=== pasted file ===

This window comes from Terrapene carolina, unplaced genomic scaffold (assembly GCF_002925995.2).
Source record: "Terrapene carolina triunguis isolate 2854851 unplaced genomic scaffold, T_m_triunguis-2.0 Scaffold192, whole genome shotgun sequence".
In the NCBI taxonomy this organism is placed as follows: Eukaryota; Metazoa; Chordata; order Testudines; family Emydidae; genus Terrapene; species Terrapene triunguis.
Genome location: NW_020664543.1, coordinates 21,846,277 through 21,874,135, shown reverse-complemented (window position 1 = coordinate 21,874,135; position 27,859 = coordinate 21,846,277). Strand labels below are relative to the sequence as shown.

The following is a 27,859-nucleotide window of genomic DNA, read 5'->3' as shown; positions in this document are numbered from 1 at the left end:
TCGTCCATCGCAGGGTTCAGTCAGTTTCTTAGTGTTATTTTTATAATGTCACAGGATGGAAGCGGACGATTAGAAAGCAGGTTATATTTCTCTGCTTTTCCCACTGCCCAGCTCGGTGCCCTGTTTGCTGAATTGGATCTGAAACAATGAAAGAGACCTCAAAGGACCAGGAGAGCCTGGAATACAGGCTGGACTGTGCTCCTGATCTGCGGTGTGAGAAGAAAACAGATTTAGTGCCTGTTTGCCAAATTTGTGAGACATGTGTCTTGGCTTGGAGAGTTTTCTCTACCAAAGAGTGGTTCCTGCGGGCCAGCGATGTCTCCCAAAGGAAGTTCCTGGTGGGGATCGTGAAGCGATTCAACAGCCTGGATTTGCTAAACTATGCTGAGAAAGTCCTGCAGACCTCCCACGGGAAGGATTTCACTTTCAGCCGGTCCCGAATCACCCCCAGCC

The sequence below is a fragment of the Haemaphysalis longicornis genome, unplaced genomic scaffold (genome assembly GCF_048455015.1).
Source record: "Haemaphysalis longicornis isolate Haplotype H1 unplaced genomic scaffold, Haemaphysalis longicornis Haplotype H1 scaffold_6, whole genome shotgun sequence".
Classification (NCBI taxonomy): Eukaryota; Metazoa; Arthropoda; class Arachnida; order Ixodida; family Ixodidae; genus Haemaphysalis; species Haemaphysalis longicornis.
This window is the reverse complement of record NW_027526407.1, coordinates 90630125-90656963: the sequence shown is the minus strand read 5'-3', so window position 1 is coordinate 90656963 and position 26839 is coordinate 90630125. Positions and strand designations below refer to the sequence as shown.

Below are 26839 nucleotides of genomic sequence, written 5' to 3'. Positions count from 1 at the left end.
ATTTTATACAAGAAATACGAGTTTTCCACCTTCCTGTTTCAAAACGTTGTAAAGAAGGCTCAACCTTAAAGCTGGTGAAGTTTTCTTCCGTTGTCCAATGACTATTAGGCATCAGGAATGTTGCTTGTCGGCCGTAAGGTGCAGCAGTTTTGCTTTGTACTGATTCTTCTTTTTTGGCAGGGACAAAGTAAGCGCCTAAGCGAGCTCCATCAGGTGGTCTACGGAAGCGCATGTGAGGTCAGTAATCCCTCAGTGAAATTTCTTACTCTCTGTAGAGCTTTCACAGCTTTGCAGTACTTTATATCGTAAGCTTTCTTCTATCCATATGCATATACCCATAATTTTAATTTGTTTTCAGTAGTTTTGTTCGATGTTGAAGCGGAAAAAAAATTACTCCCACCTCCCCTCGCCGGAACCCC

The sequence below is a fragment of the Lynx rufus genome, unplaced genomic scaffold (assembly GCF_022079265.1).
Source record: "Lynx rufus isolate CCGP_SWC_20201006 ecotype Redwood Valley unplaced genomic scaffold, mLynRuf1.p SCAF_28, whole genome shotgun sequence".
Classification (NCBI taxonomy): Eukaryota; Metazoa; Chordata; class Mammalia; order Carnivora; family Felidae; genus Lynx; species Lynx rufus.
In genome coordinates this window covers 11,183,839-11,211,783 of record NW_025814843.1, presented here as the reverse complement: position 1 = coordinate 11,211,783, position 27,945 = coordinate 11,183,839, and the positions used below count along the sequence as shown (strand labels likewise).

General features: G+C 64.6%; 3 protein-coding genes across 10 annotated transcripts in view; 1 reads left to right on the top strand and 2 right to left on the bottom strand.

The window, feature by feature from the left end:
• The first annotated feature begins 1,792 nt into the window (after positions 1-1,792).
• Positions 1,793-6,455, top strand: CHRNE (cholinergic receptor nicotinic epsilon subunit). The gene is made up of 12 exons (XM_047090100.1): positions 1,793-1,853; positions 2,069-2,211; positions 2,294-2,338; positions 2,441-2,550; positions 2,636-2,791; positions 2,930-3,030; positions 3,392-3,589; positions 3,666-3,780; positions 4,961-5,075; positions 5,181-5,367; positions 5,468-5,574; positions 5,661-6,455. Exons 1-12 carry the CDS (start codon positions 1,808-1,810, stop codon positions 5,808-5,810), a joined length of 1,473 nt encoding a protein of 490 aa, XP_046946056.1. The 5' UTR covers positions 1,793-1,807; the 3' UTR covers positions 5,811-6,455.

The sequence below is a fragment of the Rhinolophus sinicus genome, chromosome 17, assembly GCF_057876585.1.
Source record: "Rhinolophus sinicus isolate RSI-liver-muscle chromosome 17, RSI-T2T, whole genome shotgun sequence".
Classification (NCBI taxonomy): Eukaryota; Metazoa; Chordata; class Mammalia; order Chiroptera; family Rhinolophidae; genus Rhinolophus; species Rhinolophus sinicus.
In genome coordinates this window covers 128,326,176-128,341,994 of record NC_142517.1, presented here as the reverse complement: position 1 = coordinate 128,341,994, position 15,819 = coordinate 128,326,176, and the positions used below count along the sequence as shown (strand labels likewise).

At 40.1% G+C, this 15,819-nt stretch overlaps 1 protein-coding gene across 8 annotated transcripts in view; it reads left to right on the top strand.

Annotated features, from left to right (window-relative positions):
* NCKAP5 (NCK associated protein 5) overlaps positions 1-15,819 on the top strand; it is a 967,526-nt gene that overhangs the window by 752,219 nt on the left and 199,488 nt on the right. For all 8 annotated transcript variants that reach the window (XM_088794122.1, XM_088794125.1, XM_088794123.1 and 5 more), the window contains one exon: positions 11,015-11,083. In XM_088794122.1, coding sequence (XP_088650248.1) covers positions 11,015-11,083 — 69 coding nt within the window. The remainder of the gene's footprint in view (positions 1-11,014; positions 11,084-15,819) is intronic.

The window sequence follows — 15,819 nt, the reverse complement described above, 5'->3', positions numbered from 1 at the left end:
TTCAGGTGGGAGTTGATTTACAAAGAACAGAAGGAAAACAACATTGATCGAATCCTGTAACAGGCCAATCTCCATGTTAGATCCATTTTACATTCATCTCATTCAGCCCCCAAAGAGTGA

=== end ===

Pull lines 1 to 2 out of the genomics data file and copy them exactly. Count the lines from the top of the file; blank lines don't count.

This window comes from Terrapene carolina, unplaced genomic scaffold (assembly GCF_002925995.2).
Source record: "Terrapene carolina triunguis isolate 2854851 unplaced genomic scaffold, T_m_triunguis-2.0 Scaffold192, whole genome shotgun sequence".